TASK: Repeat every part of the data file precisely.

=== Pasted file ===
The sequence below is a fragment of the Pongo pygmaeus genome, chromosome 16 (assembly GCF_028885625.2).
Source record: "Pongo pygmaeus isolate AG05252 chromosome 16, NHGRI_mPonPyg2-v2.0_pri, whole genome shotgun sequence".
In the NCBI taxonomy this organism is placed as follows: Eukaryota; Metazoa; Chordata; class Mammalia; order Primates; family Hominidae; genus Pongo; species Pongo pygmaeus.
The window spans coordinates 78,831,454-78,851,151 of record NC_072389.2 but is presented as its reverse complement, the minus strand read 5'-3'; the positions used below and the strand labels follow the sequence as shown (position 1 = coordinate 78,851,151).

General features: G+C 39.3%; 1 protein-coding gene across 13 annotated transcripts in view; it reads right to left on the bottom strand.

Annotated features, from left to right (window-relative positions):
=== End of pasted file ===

The sequence below is a fragment of the Pongo pygmaeus genome, chromosome 16 (assembly GCF_028885625.2).
Source record: "Pongo pygmaeus isolate AG05252 chromosome 16, NHGRI_mPonPyg2-v2.0_pri, whole genome shotgun sequence".
In the NCBI taxonomy this organism is placed as follows: Eukaryota; Metazoa; Chordata; class Mammalia; order Primates; family Hominidae; genus Pongo; species Pongo pygmaeus.
The window spans coordinates 78,831,454-78,851,151 of record NC_072389.2 but is presented as its reverse complement, the minus strand read 5'-3'; the positions used below and the strand labels follow the sequence as shown (position 1 = coordinate 78,851,151).

General features: G+C 39.3%; 1 protein-coding gene across 13 annotated transcripts in view; it reads right to left on the bottom strand.

Annotated features, from left to right (window-relative positions):